Monthly Archives: November 2012

A Beautiful Mind (2002)

Directed by: Ron Howard 

Written by: Akiva Goldsman

Starring: Russel Crowe

A Beautiful Mind tells the  story of the schizophrenic Professor John Nash, mathematical genius and Economics Nobel laureate. The film is a prime example of the problem with the biopic genre; they fail to break free from a very “and then, and then” structure. The problem with the film is not in the performances or nature of the story but in its actual writing.

A Beautiful Mind is a good film, but it’s one of those film which deserves to be so much better than it actually is. Except for a stellar performance by Crowe, everything else in the film seemed to fall short of the potential that the story was calling for. A Beautiful Mind is one of those films which benefits from the viewer knowing what they are watching before hand. As a first time viewer I knew nothing about the plot, film or story of John Nash. This made the slight twist (it’s more of a reveal if you know Nash is schizophrenic) quite surprising and thus enjoyable. But once this turn was made in the plot, there was very little excitement or intrigue. The plot bumbles along until the final resolution, which is admittedly heart warming and satisfying.

Russel Crowe plays the role of the socially awkward and mathematically obsessed  Princeton scholar. His performance is a brilliant display of sincerity and believability. Crowe’s performance captured my attention and drew me in to the character. I quickly became intrigued by the awkward young Nash. However as the film progressed I moved from feeling curious to feeling genuinely sympathetic and concerned for him. Such a performances was necessary if there was to be any degree of success to the film. The viewer is plunged into a pit of frustration and disappointment each time Nash begins to lapse into his schizophrenic moments. This ability to control an audience and take them on an emotional journey is testament to the skill of the actor.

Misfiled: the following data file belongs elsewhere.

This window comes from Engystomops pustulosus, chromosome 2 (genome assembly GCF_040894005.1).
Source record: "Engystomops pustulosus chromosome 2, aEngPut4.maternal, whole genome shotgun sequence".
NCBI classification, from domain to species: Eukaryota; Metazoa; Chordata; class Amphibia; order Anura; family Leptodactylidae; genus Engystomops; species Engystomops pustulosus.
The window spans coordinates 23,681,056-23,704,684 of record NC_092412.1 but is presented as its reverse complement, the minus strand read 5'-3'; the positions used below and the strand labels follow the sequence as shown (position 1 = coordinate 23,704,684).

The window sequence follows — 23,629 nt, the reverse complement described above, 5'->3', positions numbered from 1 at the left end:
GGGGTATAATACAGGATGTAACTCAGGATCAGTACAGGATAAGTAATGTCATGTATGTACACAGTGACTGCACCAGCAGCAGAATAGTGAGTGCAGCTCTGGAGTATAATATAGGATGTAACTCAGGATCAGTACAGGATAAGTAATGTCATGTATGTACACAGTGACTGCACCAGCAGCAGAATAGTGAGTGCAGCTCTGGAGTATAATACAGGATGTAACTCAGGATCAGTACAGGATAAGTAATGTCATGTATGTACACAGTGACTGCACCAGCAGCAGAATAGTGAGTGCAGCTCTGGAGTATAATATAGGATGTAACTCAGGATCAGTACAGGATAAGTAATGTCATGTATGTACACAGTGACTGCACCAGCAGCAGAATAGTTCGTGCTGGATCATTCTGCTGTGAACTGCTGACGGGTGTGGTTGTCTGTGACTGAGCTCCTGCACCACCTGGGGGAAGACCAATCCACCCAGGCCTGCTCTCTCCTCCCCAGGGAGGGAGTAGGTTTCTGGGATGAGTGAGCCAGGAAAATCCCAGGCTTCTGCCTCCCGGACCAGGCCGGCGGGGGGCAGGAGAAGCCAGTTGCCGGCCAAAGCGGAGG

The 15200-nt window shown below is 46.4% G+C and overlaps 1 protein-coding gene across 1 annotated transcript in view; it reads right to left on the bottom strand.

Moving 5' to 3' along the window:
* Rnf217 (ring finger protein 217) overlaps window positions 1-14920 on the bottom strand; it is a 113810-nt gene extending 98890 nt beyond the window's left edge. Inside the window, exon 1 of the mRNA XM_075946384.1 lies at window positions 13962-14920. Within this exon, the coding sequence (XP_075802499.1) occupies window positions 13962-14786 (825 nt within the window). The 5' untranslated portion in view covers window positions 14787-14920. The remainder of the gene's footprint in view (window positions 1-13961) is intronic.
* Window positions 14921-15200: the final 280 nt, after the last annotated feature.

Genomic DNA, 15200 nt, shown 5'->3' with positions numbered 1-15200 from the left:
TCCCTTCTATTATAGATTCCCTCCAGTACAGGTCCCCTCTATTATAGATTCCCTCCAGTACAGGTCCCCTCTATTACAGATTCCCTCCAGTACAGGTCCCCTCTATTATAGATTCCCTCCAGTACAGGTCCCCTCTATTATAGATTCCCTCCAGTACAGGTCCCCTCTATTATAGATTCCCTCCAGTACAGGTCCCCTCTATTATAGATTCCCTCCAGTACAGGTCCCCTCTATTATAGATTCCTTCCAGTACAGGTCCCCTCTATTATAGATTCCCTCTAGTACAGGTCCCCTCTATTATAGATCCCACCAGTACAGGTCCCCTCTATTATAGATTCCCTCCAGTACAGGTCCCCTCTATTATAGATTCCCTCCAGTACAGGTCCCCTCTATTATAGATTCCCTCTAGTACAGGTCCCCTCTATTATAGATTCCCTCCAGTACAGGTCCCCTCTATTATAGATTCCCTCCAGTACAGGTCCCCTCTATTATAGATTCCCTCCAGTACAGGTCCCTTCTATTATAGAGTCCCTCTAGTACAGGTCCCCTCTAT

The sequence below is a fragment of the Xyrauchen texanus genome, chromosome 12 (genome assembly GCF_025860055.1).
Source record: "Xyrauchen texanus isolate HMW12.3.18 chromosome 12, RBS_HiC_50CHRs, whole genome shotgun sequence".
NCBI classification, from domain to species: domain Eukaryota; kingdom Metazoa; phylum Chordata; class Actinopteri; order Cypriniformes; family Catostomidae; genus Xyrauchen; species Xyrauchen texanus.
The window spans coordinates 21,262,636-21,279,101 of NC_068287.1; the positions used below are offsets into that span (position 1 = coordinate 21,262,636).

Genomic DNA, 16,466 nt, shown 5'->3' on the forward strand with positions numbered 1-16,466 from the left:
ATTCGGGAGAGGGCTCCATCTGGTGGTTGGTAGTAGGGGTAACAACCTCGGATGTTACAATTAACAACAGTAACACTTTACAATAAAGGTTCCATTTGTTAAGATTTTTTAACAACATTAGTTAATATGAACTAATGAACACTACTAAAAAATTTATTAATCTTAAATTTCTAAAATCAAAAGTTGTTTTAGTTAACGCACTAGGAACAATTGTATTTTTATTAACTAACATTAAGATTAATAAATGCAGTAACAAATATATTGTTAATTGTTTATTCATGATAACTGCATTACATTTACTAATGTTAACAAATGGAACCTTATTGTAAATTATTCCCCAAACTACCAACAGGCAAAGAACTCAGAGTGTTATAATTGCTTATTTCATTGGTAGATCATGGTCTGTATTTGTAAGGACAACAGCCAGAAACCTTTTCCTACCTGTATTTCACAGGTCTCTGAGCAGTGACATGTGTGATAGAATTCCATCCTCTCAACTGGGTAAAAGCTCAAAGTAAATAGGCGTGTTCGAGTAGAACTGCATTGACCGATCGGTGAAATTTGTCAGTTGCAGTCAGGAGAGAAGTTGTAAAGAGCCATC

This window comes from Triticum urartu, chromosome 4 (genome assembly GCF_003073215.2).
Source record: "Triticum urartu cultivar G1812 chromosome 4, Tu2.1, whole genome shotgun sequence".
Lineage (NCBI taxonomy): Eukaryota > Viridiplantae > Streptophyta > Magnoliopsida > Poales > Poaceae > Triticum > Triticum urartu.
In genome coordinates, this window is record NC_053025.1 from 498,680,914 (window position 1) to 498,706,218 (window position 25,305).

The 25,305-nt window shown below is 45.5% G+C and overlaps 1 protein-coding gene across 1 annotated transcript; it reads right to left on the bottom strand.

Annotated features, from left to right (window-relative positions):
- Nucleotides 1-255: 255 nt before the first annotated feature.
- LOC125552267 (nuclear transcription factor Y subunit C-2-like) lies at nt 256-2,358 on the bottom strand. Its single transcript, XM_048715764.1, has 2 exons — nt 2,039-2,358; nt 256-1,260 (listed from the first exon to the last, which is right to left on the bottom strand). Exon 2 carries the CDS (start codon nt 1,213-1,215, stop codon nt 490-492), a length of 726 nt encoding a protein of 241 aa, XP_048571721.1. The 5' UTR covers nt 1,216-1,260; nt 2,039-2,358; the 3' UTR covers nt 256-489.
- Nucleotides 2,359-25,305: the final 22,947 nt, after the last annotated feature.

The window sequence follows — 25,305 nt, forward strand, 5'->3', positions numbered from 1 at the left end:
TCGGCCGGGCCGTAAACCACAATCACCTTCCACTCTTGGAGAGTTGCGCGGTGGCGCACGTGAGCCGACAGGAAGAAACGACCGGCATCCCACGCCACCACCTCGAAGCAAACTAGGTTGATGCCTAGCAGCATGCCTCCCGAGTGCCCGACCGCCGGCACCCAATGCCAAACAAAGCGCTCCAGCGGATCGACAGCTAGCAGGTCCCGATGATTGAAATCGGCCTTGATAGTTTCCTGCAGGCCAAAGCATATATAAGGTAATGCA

A Beautiful Mind does a great job of putting the viewer in the perspective of someone suffering with schizophrenia, but fails to hold ones attention to the end. The first half of the film is filled with promise. Once the revelation of Nash’s schizophrenia is made, there is little reason not to fast forward to end and watch the ‘happy ending’ that unfolds.

Plot/Development = 6/10

Performances/Characters = 8.5/1

Screenplay 6/10

Quality Rating = 68%

Entertainment Rating = 70%





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Directed by: Michael Mann

Starring: Tom Cruise and Jamie Foxx

Cinematography by: Dion Beebe and Paul Cameron


Collateral is a grungy thriller, which centers around the collision of two characters, Vincent (Tom Cruise) a hired killer for the mob and Max (Jammie Foxx) , a dedicated and diligent taxi driver. Upon hailing Max’s cab one night in LA, Vincent commences a 5 stop tour of city, heartlessly executing his targets that are due to testify against his employers. Max is caught up in the nightmare as the unwilling getaway driver for Vincent’s duties. Max gets personally involved when he learns that Vincent’s final target for the night is Max’s client directly before Vincent, the prosecutor of the case who exchanged business cards with Max with the hope of a future encounter.